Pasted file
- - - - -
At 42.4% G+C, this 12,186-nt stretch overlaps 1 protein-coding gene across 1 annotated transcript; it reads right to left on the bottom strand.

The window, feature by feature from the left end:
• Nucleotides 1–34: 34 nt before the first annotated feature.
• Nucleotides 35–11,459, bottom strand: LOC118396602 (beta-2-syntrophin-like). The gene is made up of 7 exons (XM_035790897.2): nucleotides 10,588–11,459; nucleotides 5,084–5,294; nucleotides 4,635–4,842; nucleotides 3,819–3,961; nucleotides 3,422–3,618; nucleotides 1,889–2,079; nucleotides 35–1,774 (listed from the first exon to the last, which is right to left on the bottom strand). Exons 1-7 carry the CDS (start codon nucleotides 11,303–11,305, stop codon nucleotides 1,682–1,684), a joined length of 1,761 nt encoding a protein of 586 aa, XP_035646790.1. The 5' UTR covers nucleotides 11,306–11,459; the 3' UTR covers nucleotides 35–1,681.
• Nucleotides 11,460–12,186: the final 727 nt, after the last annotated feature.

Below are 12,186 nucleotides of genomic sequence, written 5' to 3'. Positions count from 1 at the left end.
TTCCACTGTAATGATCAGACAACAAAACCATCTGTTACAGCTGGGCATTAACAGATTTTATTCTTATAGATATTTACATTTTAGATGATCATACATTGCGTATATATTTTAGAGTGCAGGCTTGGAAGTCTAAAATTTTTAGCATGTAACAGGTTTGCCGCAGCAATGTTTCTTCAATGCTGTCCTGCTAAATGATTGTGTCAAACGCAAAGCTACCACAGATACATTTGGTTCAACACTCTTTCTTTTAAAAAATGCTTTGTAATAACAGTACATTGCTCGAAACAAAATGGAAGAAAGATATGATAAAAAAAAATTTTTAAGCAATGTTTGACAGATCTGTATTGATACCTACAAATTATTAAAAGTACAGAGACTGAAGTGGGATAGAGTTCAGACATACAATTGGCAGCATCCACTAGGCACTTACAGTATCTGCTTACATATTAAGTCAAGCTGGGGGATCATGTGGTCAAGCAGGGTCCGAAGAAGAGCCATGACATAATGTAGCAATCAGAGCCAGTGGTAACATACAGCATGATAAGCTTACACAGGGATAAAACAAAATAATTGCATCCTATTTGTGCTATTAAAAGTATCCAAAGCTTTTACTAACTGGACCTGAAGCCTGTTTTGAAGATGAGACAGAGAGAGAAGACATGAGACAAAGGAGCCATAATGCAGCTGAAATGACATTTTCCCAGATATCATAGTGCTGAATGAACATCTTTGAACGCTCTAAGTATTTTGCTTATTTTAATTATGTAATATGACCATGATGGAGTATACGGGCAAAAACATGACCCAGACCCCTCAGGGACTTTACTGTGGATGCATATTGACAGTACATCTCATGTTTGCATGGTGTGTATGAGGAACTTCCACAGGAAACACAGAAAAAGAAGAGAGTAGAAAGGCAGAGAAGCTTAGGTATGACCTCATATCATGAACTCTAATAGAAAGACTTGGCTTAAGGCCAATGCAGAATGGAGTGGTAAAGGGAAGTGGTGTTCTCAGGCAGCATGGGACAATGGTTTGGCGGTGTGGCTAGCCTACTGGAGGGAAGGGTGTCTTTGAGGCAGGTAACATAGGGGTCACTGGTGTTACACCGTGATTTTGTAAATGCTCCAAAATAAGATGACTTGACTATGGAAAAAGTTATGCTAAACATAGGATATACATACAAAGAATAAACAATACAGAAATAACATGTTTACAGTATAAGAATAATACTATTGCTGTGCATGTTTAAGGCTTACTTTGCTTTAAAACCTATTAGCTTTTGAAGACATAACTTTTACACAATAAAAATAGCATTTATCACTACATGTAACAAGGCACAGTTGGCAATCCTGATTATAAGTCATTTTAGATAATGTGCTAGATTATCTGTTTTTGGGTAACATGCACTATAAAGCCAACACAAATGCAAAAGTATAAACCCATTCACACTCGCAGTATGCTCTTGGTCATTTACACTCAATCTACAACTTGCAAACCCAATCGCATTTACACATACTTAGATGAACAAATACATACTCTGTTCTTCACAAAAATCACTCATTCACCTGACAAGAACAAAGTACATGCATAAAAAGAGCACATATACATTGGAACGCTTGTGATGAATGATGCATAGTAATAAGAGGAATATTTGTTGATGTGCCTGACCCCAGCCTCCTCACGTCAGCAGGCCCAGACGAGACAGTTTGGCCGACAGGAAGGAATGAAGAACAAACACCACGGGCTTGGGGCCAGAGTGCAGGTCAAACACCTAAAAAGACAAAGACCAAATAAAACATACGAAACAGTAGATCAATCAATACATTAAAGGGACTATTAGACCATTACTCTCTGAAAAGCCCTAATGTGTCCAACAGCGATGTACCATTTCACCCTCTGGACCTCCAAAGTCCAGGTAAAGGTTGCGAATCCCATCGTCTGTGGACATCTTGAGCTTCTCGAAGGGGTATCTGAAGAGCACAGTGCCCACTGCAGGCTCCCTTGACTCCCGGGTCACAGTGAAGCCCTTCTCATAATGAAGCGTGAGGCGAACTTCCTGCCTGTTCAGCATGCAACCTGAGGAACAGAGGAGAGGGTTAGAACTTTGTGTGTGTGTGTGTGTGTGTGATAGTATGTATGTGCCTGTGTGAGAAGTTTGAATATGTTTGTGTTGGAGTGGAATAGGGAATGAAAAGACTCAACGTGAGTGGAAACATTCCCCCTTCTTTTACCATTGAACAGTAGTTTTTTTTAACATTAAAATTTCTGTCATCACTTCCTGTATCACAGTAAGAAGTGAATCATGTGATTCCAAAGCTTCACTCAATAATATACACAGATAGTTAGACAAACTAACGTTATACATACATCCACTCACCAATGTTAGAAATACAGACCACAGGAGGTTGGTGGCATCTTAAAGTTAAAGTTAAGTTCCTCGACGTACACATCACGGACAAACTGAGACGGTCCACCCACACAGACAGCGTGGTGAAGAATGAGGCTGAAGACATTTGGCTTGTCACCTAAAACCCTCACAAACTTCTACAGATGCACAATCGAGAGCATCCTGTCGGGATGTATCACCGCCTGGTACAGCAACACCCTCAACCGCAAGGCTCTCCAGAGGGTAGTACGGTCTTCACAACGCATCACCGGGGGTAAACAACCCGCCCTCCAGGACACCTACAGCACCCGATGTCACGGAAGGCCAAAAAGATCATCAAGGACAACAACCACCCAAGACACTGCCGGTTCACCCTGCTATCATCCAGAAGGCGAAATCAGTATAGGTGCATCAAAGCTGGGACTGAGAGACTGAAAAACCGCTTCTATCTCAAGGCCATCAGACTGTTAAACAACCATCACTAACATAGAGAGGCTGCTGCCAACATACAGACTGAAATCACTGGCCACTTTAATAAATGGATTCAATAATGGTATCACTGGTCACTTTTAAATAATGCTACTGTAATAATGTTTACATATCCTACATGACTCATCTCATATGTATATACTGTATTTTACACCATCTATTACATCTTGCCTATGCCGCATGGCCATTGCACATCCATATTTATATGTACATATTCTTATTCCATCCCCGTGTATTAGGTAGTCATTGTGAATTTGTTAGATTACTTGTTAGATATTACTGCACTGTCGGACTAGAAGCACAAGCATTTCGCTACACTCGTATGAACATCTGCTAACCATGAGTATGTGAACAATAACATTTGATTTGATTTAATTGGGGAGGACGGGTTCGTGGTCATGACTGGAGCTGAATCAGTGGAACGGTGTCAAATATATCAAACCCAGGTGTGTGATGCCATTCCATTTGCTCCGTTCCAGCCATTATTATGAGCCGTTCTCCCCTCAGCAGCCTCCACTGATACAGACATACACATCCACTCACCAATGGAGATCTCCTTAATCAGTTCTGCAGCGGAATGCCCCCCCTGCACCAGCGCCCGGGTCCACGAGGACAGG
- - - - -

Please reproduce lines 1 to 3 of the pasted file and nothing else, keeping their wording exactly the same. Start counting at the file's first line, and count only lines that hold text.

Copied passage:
At 42.4% G+C, this 12,186-nt stretch overlaps 1 protein-coding gene across 1 annotated transcript; it reads right to left on the bottom strand.

The window, feature by feature from the left end:
• Nucleotides 1–34: 34 nt before the first annotated feature.